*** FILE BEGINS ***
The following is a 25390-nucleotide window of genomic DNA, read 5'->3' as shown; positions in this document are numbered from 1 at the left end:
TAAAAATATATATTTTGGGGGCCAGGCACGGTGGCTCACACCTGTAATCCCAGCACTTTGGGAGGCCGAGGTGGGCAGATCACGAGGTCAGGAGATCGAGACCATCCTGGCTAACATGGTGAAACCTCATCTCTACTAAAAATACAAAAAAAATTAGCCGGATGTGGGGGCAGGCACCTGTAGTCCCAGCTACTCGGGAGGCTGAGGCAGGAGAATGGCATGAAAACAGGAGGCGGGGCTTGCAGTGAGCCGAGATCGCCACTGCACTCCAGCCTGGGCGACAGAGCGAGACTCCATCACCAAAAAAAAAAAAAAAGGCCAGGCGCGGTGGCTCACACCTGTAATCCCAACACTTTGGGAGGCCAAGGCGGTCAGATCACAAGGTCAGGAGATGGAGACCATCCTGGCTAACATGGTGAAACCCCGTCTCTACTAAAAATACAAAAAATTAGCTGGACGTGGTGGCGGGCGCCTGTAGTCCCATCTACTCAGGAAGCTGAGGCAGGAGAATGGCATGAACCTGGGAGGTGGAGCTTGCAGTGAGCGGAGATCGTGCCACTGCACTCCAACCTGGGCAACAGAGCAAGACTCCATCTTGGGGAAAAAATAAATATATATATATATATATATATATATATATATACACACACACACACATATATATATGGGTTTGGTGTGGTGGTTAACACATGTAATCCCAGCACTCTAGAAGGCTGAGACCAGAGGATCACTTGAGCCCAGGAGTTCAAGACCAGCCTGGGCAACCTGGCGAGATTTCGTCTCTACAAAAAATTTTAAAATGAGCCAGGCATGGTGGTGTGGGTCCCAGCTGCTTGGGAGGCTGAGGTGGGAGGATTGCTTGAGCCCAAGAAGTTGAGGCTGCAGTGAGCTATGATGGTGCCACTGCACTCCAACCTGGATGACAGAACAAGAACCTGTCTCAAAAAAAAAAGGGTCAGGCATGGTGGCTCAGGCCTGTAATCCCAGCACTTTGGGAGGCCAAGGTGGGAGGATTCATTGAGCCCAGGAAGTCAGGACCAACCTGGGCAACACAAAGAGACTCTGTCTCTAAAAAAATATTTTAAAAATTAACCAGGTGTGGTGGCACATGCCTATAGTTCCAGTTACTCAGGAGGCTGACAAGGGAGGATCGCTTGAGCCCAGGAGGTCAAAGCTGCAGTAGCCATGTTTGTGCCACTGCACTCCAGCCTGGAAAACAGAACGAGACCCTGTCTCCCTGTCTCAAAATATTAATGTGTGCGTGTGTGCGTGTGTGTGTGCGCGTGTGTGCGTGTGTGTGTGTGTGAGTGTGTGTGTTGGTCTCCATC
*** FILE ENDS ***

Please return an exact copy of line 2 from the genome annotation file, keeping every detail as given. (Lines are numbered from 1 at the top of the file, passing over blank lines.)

TAAAAATATATATTTTGGGGGCCAGGCACGGTGGCTCACACCTGTAATCCCAGCACTTTGGGAGGCCGAGGTGGGCAGATCACGAGGTCAGGAGATCGAGACCATCCTGGCTAACATGGTGAAACCTCATCTCTACTAAAAATACAAAAAAAATTAGCCGGATGTGGGGGCAGGCACCTGTAGTCCCAGCTACTCGGGAGGCTGAGGCAGGAGAATGGCATGAAAACAGGAGGCGGGGCTTGCAGTGAGCCGAGATCGCCACTGCACTCCAGCCTGGGCGACAGAGCGAGACTCCATCACCAAAAAAAAAAAAAAAGGCCAGGCGCGGTGGCTCACACCTGTAATCCCAACACTTTGGGAGGCCAAGGCGGTCAGATCACAAGGTCAGGAGATGGAGACCATCCTGGCTAACATGGTGAAACCCCGTCTCTACTAAAAATACAAAAAATTAGCTGGACGTGGTGGCGGGCGCCTGTAGTCCCATCTACTCAGGAAGCTGAGGCAGGAGAATGGCATGAACCTGGGAGGTGGAGCTTGCAGTGAGCGGAGATCGTGCCACTGCACTCCAACCTGGGCAACAGAGCAAGACTCCATCTTGGGGAAAAAATAAATATATATATATATATATATATATATATATATACACACACACACACATATATATATGGGTTTGGTGTGGTGGTTAACACATGTAATCCCAGCACTCTAGAAGGCTGAGACCAGAGGATCACTTGAGCCCAGGAGTTCAAGACCAGCCTGGGCAACCTGGCGAGATTTCGTCTCTACAAAAAATTTTAAAATGAGCCAGGCATGGTGGTGTGGGTCCCAGCTGCTTGGGAGGCTGAGGTGGGAGGATTGCTTGAGCCCAAGAAGTTGAGGCTGCAGTGAGCTATGATGGTGCCACTGCACTCCAACCTGGATGACAGAACAAGAACCTGTCTCAAAAAAAAAAGGGTCAGGCATGGTGGCTCAGGCCTGTAATCCCAGCACTTTGGGAGGCCAAGGTGGGAGGATTCATTGAGCCCAGGAAGTCAGGACCAACCTGGGCAACACAAAGAGACTCTGTCTCTAAAAAAATATTTTAAAAATTAACCAGGTGTGGTGGCACATGCCTATAGTTCCAGTTACTCAGGAGGCTGACAAGGGAGGATCGCTTGAGCCCAGGAGGTCAAAGCTGCAGTAGCCATGTTTGTGCCACTGCACTCCAGCCTGGAAAACAGAACGAGACCCTGTCTCCCTGTCTCAAAATATTAATGTGTGCGTGTGTGCGTGTGTGTGTGCGCGTGTGTGCGTGTGTGTGTGTGTGAGTGTGTGTGTTGGTCTCCATC